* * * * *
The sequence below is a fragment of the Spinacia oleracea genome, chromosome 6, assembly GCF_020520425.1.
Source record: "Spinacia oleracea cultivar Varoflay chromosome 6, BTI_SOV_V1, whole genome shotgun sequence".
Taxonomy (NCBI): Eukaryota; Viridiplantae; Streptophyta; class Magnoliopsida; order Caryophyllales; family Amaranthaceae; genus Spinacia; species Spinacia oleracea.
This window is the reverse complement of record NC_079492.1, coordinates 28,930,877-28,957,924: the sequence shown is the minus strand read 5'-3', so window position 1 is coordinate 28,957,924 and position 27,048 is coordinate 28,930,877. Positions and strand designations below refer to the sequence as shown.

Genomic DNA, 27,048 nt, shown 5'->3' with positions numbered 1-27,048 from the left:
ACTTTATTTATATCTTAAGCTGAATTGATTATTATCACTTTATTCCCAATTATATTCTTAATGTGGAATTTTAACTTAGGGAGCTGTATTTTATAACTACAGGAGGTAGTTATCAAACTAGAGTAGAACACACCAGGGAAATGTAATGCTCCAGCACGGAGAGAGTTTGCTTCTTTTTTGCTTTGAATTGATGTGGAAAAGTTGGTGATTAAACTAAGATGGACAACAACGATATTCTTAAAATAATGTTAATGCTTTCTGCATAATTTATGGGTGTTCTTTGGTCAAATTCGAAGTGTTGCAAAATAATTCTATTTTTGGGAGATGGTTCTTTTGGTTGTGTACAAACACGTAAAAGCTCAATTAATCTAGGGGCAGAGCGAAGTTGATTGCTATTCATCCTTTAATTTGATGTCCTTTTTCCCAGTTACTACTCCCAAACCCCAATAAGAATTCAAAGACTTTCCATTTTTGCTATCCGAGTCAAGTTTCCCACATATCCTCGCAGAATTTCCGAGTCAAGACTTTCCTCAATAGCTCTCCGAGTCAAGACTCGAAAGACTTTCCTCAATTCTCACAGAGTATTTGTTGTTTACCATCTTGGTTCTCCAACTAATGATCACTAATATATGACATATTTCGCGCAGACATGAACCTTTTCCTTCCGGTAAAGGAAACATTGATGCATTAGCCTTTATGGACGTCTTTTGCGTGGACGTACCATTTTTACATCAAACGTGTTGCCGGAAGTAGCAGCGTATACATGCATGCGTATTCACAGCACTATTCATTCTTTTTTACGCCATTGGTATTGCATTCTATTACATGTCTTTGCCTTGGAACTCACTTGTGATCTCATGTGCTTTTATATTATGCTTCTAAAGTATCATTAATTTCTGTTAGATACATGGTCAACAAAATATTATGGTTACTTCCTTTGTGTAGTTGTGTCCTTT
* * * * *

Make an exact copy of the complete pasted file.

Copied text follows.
The sequence below is a fragment of the Spinacia oleracea genome, chromosome 6, assembly GCF_020520425.1.
Source record: "Spinacia oleracea cultivar Varoflay chromosome 6, BTI_SOV_V1, whole genome shotgun sequence".
Taxonomy (NCBI): Eukaryota; Viridiplantae; Streptophyta; class Magnoliopsida; order Caryophyllales; family Amaranthaceae; genus Spinacia; species Spinacia oleracea.
This window is the reverse complement of record NC_079492.1, coordinates 28,930,877-28,957,924: the sequence shown is the minus strand read 5'-3', so window position 1 is coordinate 28,957,924 and position 27,048 is coordinate 28,930,877. Positions and strand designations below refer to the sequence as shown.

Genomic DNA, 27,048 nt, shown 5'->3' with positions numbered 1-27,048 from the left:
ACTTTATTTATATCTTAAGCTGAATTGATTATTATCACTTTATTCCCAATTATATTCTTAATGTGGAATTTTAACTTAGGGAGCTGTATTTTATAACTACAGGAGGTAGTTATCAAACTAGAGTAGAACACACCAGGGAAATGTAATGCTCCAGCACGGAGAGAGTTTGCTTCTTTTTTGCTTTGAATTGATGTGGAAAAGTTGGTGATTAAACTAAGATGGACAACAACGATATTCTTAAAATAATGTTAATGCTTTCTGCATAATTTATGGGTGTTCTTTGGTCAAATTCGAAGTGTTGCAAAATAATTCTATTTTTGGGAGATGGTTCTTTTGGTTGTGTACAAACACGTAAAAGCTCAATTAATCTAGGGGCAGAGCGAAGTTGATTGCTATTCATCCTTTAATTTGATGTCCTTTTTCCCAGTTACTACTCCCAAACCCCAATAAGAATTCAAAGACTTTCCATTTTTGCTATCCGAGTCAAGTTTCCCACATATCCTCGCAGAATTTCCGAGTCAAGACTTTCCTCAATAGCTCTCCGAGTCAAGACTCGAAAGACTTTCCTCAATTCTCACAGAGTATTTGTTGTTTACCATCTTGGTTCTCCAACTAATGATCACTAATATATGACATATTTCGCGCAGACATGAACCTTTTCCTTCCGGTAAAGGAAACATTGATGCATTAGCCTTTATGGACGTCTTTTGCGTGGACGTACCATTTTTACATCAAACGTGTTGCCGGAAGTAGCAGCGTATACATGCATGCGTATTCACAGCACTATTCATTCTTTTTTACGCCATTGGTATTGCATTCTATTACATGTCTTTGCCTTGGAACTCACTTGTGATCTCATGTGCTTTTATATTATGCTTCTAAAGTATCATTAATTTCTGTTAGATACATGGTCAACAAAATATTATGGTTACTTCCTTTGTGTAGTTGTGTCCTTT